Brighten up Winter with Violas and Pansies

One of nature’s gifts to us at the end of winter is the sweet, fragrant face of pansies and violas. These gorgeous little plants really take the bite out of winter.

Viola

Pansy

Bring some joy to your winter garden with these special flowers which are extremely easy to grow! They come from the ancient Viola species which has more than five hundred species. The name pansy is derived from the French word pensée meaning “thought”, and refers to the flower because it looks like a human face, nodding in thought. Pansies have bigger faces and leaves than their cousin the viola which is also known as Heart’s Ease.

Both pansies and violas brighten up an early spring garden with their multi-coloured faces that are delicately perfumed and edible too. The blooms offer a soft, sweet fragrance that is most noticeable in the early morning and at dusk. For those of you who want to plant pansies for their smell, choose yellow or blue blooms; they have the strongest scent.

The main difference between the two is flower size. Pansies generally have fewer blooms per plant, but make up for it with much larger flowers. Violas have small, dainty flowers, but they are very florific. Both perform well in a sunny or partially shaded position, so planting under deciduous trees in autumn is ideal. Violas are even happy in quite shady positions, so are perfect for brightening up dull areas. If we happen to experience a hot “Indian (late) summer, be sure to mulch well around your newly planted seedlings as they don’t like warm soil.

Pansy4

Then set out your seedlings 20cm apart as soon as the weather cools and you’ll enjoy them for many months to come. Pansies and violas are suitable for the front of borders and beds, in small groups among other flowers, as well as in containers. Pansies come in a wide variety of colours including yellow, gold, orange, purple, violet, red, white, and even black (very dark purple)  while violas have smaller leaves and blooms in yellow, cream, purple, violet and even black.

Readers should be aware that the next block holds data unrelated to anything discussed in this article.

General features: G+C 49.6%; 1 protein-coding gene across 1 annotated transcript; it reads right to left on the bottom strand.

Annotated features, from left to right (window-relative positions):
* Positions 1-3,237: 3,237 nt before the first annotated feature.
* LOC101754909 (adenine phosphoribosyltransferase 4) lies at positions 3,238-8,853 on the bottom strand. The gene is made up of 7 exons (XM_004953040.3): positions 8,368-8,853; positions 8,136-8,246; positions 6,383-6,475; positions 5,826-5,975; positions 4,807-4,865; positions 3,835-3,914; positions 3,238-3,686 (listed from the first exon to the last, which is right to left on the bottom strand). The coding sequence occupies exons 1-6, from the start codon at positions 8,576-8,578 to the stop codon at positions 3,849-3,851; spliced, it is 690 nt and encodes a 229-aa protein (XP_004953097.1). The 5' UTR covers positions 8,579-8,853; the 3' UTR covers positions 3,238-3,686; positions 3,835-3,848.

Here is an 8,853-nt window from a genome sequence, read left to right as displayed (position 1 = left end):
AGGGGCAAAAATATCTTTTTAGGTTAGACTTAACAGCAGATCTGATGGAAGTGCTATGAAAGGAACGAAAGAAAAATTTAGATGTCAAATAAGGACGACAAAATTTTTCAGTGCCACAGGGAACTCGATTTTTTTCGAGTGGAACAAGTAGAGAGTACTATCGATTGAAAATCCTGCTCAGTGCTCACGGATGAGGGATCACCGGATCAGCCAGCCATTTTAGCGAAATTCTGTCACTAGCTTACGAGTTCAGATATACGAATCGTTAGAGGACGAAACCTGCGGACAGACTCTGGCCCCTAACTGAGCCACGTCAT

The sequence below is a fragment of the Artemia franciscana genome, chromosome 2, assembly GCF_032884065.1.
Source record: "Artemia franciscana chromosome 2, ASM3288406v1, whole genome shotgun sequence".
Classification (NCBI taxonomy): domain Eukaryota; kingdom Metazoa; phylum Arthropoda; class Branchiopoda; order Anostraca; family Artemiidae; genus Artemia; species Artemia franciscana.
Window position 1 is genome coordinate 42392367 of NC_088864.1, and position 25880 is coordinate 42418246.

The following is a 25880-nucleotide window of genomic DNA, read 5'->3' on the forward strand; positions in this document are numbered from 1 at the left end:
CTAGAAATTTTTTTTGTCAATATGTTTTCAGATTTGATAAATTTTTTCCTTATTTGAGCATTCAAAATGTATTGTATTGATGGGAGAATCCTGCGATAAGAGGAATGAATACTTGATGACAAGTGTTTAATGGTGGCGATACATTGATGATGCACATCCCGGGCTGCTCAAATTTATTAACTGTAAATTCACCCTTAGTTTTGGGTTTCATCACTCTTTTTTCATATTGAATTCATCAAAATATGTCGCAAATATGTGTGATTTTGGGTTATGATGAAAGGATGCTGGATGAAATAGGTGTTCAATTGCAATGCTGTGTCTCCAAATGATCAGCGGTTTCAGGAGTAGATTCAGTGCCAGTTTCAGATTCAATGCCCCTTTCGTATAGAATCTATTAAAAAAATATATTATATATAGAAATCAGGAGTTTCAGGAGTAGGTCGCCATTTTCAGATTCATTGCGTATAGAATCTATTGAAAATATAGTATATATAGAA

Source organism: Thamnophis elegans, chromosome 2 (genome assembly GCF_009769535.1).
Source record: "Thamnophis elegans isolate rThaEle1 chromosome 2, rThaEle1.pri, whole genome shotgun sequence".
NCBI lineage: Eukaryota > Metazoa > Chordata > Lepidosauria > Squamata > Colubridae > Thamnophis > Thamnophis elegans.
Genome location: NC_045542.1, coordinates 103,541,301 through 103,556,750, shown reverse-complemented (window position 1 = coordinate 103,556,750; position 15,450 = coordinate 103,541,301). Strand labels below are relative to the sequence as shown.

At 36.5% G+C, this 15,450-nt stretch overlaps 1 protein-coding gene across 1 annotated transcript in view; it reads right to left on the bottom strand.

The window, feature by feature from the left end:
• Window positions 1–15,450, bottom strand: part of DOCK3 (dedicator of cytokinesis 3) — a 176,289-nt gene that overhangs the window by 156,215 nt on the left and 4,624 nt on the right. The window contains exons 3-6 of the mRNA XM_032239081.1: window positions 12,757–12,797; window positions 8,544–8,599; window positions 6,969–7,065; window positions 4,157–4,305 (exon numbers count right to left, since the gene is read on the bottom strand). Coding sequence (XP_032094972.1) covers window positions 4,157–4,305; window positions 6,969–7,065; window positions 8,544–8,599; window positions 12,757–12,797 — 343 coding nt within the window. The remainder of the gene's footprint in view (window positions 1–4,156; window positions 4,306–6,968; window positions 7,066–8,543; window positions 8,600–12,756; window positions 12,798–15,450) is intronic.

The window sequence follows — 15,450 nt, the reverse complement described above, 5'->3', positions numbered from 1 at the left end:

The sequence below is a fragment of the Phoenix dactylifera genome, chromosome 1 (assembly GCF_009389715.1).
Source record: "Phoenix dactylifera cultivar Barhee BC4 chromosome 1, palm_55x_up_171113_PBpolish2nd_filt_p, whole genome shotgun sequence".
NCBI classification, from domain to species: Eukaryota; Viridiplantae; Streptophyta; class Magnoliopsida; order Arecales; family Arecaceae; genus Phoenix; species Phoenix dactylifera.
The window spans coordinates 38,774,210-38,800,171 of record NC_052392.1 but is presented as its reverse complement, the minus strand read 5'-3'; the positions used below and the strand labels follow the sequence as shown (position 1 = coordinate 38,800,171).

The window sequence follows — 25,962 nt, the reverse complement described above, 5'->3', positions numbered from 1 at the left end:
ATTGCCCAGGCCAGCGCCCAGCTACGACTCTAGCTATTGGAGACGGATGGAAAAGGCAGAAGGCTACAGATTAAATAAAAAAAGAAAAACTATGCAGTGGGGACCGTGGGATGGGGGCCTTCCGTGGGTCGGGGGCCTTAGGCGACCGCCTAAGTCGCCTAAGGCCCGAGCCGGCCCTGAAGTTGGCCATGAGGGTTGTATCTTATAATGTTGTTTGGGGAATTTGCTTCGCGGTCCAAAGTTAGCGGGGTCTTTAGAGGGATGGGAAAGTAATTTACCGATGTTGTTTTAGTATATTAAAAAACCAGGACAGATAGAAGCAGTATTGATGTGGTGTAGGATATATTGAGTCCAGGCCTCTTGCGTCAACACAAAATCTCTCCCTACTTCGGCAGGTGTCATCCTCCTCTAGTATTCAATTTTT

They can survive light freezes and in mild climates bloom throughout winter and spring, often blooming right up to Christmas. For the best performance; water thoroughly about once a week, depending on the amount of rain you receive, but remember to water the soil around the plants not the leaves. To maximize blooming, use a plant food every other week and don’t forget to deadhead to extend the blooming period.

Viola

Watch out for stem rot which is also known as pansy sickness and is a fungus linked to unsterilized animal manure. In damp, airless gardens, mildew can occurs. Symptoms include violet-gray powder on fringes and underside of leaves. Also, watch out for cucumber mosaic virus which is transmitted by aphids. Plants with the virus have fine yellow veining on young leaves and stunted growth. Spray your plants with a soapy water to keep aphids at bay and keep slugs and snails away from the leaves with a mulch of gritty sand or bark chips.

Violas and pansies have stood the test of time because they are generous, easy to grow and very rewarding. Don’t let this spring pass by without the colourful companionship of these precious flowers.

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